Surprise! Baby Sea Anemone Has One Venom, Adult Has Another

Little starlets get eaten by one set of predators, adults by a different set, and they also need to hunt, explain Hebrew University scientists on unexpected discovery of morphing venom

The sea anemone Nematostella: Picture shows the body and tentacles of the lovely cnidarian in dark blue seawater.
Yaara Columbus-Shenkar / Hebrew University

Cnidarians are so much more than mere blobs of swimming gook with tentacles. The latest revelation is that one of them, the starlet sea anemone, develops startlingly different forms of toxin for the different stages of its life: As a “baby” it has one venom to avoid getting eaten; as an adult, it makes different venom in order to hunt.

This factoid could be of more than academic interest one day. Not a few medicines are based on natural poisons, including from primitive animals like the cnidarians. There could be a whole raft of molecules science hadn’t known about, the researchers hopefully suggest.

The discovery of the venom metamorphosis in the starlet, known to science as Nematostella, was reported Monday in eLife Science by a collaboration of researchers from the Hebrew University of Jerusalem, the Indian Institute of Science and the University of North Carolina at Charlotte.

Though science hadn’t expected anything of the kind, it makes sense, Prof. Yehu Moran of the Hebrew University told Haaretz. The Nematostella larva is microscopic, while the adult is a few millimeters long. They have dramatically different sizes and lifestyles and needs (larva and adult are also preyed on by completely different predators). It stands to reason they would evolve different venoms to deal with the different situations.

To be clear, scientists had assumed a venomous animal is armed with the same toxin throughout life. Nematostella is the first life-form for which the morphing venom has been proven.

“There were hints that it might happen in other animals, such as comb snails, a predator that lives in the ocean, and possibly in baby snakes. But if baby snakes have different toxins from adults, the difference is subtle,” Moran explains. The difference between baby and adult Nematostella venoms is not subtle at all.

In other words, if you’re stung by a baby Nematostella, a larva or an adult, the effect on you will be very different. If you’re a fish.

Humans don’t notice their sting, Moran says, which is one of the reasons they research the Nematostella as opposed to other cnidarians. Another reason was that, unusually for a cnidarian, Nematostella can be grown in the lab throughout its life cycle.

Under the wing of Mother’s venom

Sea anemones are cousins of jellyfish and coral. All belong to the cnidarians, which are the oldest extant form of venomous animal.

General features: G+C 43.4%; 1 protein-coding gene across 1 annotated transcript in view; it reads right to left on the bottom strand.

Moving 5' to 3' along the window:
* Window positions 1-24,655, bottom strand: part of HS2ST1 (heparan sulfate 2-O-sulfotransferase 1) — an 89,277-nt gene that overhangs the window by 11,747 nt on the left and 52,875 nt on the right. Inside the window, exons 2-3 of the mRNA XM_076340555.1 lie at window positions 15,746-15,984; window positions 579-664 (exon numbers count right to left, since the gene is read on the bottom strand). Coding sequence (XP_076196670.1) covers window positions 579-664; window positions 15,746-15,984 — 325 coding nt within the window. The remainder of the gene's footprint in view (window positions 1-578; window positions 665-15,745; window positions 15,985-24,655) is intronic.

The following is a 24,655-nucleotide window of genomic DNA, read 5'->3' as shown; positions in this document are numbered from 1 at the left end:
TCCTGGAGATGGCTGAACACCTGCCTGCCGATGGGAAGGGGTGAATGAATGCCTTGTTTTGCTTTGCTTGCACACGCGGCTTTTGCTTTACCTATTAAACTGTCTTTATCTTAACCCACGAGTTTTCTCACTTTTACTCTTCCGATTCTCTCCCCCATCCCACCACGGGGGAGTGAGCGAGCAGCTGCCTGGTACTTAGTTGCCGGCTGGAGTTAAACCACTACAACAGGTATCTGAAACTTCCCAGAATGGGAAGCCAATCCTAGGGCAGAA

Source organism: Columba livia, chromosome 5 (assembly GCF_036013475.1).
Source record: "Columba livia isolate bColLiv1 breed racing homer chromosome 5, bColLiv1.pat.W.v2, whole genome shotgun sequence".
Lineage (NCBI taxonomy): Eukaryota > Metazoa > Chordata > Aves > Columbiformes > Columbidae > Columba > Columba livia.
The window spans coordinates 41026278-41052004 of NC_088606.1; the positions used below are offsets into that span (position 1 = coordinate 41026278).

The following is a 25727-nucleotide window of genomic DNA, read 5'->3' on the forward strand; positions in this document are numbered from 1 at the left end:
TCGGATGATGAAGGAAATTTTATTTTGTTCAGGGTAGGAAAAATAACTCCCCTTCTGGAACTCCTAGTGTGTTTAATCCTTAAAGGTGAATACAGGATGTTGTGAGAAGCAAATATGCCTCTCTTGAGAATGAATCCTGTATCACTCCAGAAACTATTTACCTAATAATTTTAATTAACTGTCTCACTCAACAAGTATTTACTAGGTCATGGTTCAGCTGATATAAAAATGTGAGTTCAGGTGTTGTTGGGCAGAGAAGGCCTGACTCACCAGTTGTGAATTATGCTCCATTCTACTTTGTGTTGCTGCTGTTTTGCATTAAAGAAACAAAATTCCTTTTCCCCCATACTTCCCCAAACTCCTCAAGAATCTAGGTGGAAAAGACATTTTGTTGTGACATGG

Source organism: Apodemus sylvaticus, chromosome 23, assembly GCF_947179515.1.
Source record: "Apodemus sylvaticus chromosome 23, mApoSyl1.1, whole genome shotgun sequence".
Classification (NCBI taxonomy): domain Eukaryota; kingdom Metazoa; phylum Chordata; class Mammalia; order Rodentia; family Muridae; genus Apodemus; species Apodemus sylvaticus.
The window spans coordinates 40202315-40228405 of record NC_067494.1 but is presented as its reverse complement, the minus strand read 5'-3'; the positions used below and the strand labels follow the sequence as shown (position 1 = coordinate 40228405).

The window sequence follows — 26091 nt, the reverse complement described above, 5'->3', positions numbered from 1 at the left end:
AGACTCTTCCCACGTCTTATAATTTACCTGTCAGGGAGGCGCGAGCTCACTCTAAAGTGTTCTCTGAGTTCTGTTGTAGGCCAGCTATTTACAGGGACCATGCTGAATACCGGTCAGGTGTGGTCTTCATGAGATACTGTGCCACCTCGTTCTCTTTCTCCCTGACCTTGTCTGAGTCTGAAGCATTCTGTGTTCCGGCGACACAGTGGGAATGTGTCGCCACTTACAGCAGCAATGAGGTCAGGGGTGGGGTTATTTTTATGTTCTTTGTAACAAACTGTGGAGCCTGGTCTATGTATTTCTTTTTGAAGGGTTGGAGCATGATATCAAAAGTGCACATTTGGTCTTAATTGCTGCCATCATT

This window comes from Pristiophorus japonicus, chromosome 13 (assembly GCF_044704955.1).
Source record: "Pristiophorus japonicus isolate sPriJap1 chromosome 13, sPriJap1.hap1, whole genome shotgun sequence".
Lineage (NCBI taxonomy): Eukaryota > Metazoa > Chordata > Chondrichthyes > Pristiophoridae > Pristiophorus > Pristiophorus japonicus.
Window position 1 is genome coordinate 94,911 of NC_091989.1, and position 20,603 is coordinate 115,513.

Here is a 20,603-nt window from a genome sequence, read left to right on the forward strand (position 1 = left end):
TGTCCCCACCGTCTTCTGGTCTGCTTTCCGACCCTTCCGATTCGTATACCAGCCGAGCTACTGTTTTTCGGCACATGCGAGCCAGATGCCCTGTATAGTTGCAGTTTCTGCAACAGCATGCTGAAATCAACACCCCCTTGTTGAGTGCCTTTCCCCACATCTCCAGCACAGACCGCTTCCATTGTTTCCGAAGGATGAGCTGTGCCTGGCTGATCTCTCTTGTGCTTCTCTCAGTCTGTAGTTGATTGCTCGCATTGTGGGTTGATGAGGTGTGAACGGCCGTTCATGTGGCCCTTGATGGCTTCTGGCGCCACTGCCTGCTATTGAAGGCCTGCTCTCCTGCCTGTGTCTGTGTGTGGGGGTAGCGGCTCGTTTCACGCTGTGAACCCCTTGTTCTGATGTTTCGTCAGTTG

There are three types of Nematostella. One, the Polaris, was last seen in 1921, in the vicinity of the North Pole. Moran says they “work on the common type, Nematostella vectensis” – aka the starlet sea anemone, which is indigenous to estuarine waters around North America. The starlet is also commonly used in researching regeneration. (Common is relative, of course: the starlet is considered a threatened species.)

The starlet sea anemone begins life as a fertilized egg, which hatches into a larva, which does not eat – it just floats around or gets eaten. At some point, the larva anchors and develops into an adult, which is a stationary polyp that stings fish and arthropods with its tentacles, incapacitating them. Then it devours them.

The unfertilized egg is dormant. “It can’t produce a thing. But around it are the mother’s cells, which confer its toxic properties,” explains Moran. The anemone mothers spit the unfertilized, envenomed eggs out of their mouths into the water, where they are fertilized by sperm spat out of the mouths of the father.

From the moment the egg is fertilized and starts to develop, it starts to generate its own toxins, says Moran.

Our baby Nematostella isn’t going to feed until it’s adult. Neither egg nor larva need poisons to hunt. They need a poison that renders them disgusting. Their venom causes predators to immediately spit them out if swallowed.

Not to be nitpicky, but if it doesn’t “poison” them, is the "disgusting" substance the larva is producing a true venom?

Yes and no. Moran helpfully defines venom as anything that impairs the natural physiology of another animal, pointing out that with a lot of things that disgust us, if we swallow them, bad things will happen.

So if we are a fish and swallow this larva, will bad things happen? We aren’t sure. Also, the pure definition of venom requires administration through a lesion, which doesn’t happen here. But we can say that the starlet larva thoroughly deters predators.

As the larva matures into an adult, it starts producing profoundly different toxins that help it kill and eat other animals.

The lab also demonstrated that the adult starlet has one type of toxin-producing cell by its mouth, which poisons fish and crustaceans, and other types of toxin-producing cells along its body, to dismay predators.

Unlike our Nematostella, some sea anemones can deliver a painful sting. If you’re stung by a sea anemone and notice it, you may need to remove the sting from your extremity, wash the site and take a painkiller. In rare cases, hospitalization may be necessary. In contrast to popular wisdom, applying urine or shaving foam to the injury is not considered helpful, though vinegar may be.